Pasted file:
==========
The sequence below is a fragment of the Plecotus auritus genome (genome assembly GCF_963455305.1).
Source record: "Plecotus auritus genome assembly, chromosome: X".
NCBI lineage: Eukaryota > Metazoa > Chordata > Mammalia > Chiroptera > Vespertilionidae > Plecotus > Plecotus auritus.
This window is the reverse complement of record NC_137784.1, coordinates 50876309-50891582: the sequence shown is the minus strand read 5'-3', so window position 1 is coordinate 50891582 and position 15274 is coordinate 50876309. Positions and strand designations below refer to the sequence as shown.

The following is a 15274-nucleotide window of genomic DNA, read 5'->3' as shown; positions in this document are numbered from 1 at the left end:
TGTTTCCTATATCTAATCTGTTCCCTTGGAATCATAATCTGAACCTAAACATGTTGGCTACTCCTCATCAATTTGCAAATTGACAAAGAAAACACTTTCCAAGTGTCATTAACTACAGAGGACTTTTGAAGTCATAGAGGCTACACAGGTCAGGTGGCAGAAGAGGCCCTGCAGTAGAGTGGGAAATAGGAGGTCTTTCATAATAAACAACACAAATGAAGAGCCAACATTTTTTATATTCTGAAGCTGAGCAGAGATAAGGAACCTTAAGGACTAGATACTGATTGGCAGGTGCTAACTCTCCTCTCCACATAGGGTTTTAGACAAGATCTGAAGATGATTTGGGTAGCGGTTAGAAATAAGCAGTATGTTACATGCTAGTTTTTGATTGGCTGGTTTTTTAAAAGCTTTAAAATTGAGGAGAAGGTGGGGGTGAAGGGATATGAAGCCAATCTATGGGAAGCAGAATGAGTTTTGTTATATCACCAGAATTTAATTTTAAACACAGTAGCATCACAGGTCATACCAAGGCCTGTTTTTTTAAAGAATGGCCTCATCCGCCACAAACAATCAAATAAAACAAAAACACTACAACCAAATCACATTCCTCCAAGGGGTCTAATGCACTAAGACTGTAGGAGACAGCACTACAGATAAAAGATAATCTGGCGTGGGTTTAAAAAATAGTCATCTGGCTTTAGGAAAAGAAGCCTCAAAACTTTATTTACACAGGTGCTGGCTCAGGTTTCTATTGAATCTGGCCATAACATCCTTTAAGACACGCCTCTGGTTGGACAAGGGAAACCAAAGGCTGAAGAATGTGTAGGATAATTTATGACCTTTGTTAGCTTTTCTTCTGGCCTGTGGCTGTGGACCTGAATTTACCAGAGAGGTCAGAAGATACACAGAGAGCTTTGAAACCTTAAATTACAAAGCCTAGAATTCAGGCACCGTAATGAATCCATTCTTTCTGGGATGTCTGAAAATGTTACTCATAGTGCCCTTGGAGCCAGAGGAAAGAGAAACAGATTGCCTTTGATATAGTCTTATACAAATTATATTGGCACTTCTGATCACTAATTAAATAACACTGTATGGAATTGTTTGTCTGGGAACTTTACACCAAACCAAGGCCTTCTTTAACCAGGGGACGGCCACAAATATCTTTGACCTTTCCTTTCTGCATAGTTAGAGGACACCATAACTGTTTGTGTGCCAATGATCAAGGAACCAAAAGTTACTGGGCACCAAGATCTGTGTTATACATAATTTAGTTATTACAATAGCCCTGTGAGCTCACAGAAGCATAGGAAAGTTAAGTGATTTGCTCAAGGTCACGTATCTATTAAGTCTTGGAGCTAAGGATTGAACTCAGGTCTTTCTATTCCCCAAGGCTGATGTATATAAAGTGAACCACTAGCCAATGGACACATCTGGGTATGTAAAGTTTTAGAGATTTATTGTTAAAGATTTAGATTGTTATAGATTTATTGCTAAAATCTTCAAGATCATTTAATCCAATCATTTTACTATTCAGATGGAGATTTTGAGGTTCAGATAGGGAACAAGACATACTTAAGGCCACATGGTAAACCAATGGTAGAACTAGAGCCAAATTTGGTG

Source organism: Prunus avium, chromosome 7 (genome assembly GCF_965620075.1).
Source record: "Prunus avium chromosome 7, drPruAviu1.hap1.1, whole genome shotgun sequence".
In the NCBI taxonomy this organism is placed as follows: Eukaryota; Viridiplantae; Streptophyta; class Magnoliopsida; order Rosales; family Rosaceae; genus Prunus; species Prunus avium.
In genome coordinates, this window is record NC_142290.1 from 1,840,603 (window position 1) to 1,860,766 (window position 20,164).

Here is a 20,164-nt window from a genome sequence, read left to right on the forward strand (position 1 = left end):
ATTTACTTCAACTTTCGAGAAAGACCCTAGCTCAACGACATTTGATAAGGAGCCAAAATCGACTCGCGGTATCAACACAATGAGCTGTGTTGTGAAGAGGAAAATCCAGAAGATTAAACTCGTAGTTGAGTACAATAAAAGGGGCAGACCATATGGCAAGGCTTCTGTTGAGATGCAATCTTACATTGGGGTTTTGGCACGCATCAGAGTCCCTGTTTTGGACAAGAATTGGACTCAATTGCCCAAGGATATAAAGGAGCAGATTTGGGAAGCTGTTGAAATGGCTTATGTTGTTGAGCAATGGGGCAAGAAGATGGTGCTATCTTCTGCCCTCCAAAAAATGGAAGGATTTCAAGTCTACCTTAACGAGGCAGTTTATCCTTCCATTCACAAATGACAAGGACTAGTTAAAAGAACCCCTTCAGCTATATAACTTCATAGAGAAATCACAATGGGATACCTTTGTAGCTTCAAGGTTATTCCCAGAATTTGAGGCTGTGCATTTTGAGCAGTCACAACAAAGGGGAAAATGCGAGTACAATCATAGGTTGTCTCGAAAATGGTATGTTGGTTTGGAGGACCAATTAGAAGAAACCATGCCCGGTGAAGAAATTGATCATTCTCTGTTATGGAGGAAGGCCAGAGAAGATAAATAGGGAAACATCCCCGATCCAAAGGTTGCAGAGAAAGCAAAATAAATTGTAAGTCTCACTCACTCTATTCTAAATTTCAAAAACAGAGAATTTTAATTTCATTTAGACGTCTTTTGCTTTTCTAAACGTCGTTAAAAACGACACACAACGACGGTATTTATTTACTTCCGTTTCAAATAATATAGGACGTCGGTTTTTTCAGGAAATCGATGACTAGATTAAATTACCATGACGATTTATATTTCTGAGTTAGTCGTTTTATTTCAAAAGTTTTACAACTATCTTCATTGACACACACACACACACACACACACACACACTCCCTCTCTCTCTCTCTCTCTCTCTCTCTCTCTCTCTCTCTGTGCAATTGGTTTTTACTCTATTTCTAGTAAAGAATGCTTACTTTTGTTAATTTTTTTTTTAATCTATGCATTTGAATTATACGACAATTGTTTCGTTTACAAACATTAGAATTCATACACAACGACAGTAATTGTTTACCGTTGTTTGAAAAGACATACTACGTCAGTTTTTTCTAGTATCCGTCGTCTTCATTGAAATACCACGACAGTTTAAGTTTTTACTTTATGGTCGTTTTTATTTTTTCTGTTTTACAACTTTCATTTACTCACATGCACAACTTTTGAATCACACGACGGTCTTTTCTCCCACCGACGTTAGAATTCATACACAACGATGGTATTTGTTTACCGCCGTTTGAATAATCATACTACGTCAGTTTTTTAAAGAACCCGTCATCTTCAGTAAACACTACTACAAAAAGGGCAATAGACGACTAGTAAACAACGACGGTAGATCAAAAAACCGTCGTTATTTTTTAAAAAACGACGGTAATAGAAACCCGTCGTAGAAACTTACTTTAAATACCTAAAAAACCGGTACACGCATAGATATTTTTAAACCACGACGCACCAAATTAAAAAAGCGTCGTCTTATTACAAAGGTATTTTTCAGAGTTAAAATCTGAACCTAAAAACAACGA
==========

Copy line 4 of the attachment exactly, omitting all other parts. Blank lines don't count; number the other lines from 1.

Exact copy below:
This window is the reverse complement of record NC_137784.1, coordinates 50876309-50891582: the sequence shown is the minus strand read 5'-3', so window position 1 is coordinate 50891582 and position 15274 is coordinate 50876309. Positions and strand designations below refer to the sequence as shown.